Mechanical Advantage: Definition, Calculations & Equations

An error occurred trying to load this video.

Try refreshing the page, or contact customer support.

Coming up next: What Are Simple Machines? - Definition, Types & Examples

You're on a roll. Keep up the good work!

Take Quiz Watch Next Lesson
Your next lesson will play in 10 seconds
  • 0:02 Mechanical Advantage
  • 0:52 Lever
  • 3:34 Pulley
  • 5:30 Lesson Summary
Save Save Save

Want to watch this again later?

Log in or sign up to add this lesson to a Custom Course.

Log in or Sign up

Speed Speed Audio mode

Recommended Lessons and Courses for You

Lesson Transcript
Instructor: Rebecca Gillaspy

Dr. Gillaspy has taught health science at University of Phoenix and Ashford University and has a degree from Palmer College of Chiropractic.

If you need to move a heavy object, a simple machine can be used to make your job easier. Learn how simple machines, like levers and pulleys, can be used to gain a mechanical advantage. See mechanical advantage equations and calculations.

Mechanical Advantage

Welcome to the Caveman Olympics! Today's event is rock lifting. Let's meet our two contestants. Caveman A is big and strong, but not the smartest caveman in the clan. Caveman B is a little guy, but what he lacks in muscle, he more than makes up for in brains.

Caveman B understands the concept of mechanical advantage, and he plans on using it to help him win gold. What's mechanical advantage? It is a measure of how much a simple machine multiplies the input force. In other words, Caveman B is going to use a couple of simple machines to make the job of lifting the rocks easier. We will learn more about mechanical advantage and how it is calculated by watching today's event.


Caveman A will be leading off the competition. He confidently strides over to the rock pile and stands in front of the first rock. He gives the rock a bear hug, and, with a tremendous amount of effort, he lifts the rock off the ground.

Now it's Caveman B's turn. He walks over to the same rock and stands in front of it. He gives the rock a bear hug, but the rock doesn't budge. But Caveman B has a trick up his sleeve. He grabs an 11-foot-long board and a triangle-shaped rock. He is going to make a lever. A lever is a simple machine that involves a rigid bar positioned on a pivot. The pivot, in this case - the triangle-shaped rock - is called a fulcrum. Levers are used to make moving or lifting heavy objects easier.

lever diagram

Let's take a look at how this works. Here we have a bar with a fulcrum placed directly in the middle. You can apply a force on one end of the lever; this is called the input force. The input force produces a force on the other end known as the output force. The output force can be used to lift a heavy load, such as a rock.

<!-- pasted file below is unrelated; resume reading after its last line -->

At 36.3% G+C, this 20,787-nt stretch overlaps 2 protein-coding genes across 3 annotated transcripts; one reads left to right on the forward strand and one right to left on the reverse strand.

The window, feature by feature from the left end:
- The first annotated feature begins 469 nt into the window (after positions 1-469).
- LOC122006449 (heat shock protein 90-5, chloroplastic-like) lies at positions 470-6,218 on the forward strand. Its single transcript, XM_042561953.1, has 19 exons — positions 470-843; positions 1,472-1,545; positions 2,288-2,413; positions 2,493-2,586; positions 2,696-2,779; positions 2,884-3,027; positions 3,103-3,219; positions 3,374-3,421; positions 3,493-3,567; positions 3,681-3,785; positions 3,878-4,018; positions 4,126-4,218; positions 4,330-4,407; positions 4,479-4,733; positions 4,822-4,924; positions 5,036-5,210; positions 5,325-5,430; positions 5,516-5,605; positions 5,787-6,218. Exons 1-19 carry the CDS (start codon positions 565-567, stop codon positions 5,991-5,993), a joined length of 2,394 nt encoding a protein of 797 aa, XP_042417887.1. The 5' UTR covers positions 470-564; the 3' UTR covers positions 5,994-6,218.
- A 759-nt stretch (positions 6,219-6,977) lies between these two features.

With the fulcrum placed in the middle, there is not much of an advantage because the force needed to lift the rock is equal to the amount of force you need to push down. But notice what happens if we move the fulcrum closer to the load.

Lever with adjusted fulcrum

Here we see that the resistance arm, which is the length from the load to the fulcrum is shorter than the effort arm, which is the length from the input force to the fulcrum. This gives us a mechanical advantage, and allows Caveman B to lift the same rock as Caveman A with less force.

We can calculate just how much of a mechanical advantage the lever provides by doing a simple calculation.

mechanical advantage for a lever = length of the effort arm / the length of the resistance arm

For example, when the fulcrum was in the middle, the length of the effort arm and resistance arm were both five and a half feet. The mechanical advantage was 1, which is really no advantage. So, if the rock weighs 100 pounds, it would take 100 pounds of force to lift it. But, if the fulcrum is moved so the resistance arm is only 1 foot long, then the effort arm would be 10 feet long. The mechanical advantage would be 10. Therefore, it would only take Caveman B one-tenth, or 10 pounds of input force, to move the rock.


We are ready for round two of our competition. This time the rock weighs 200 pounds. Caveman A walks up to the rock, gives it a bear hug and lifts with all of his might, but the rock does not budge.

To unlock this lesson you must be a Member.
Create your account

Register to view this lesson

Are you a student or a teacher?

Unlock Your Education

See for yourself why 30 million people use

Become a member and start learning now.
Become a Member  Back
What teachers are saying about
Try it risk-free for 30 days

Earning College Credit

Did you know… We have over 200 college courses that prepare you to earn credit by exam that is accepted by over 1,500 colleges and universities. You can test out of the first two years of college and save thousands off your degree. Anyone can earn credit-by-exam regardless of age or education level.

To learn more, visit our Earning Credit Page

Transferring credit to the school of your choice

Not sure what college you want to attend yet? has thousands of articles about every imaginable degree, area of study and career path that can help you find the school that's right for you.

Create an account to start this course today
Try it risk-free for 30 days!
Create an account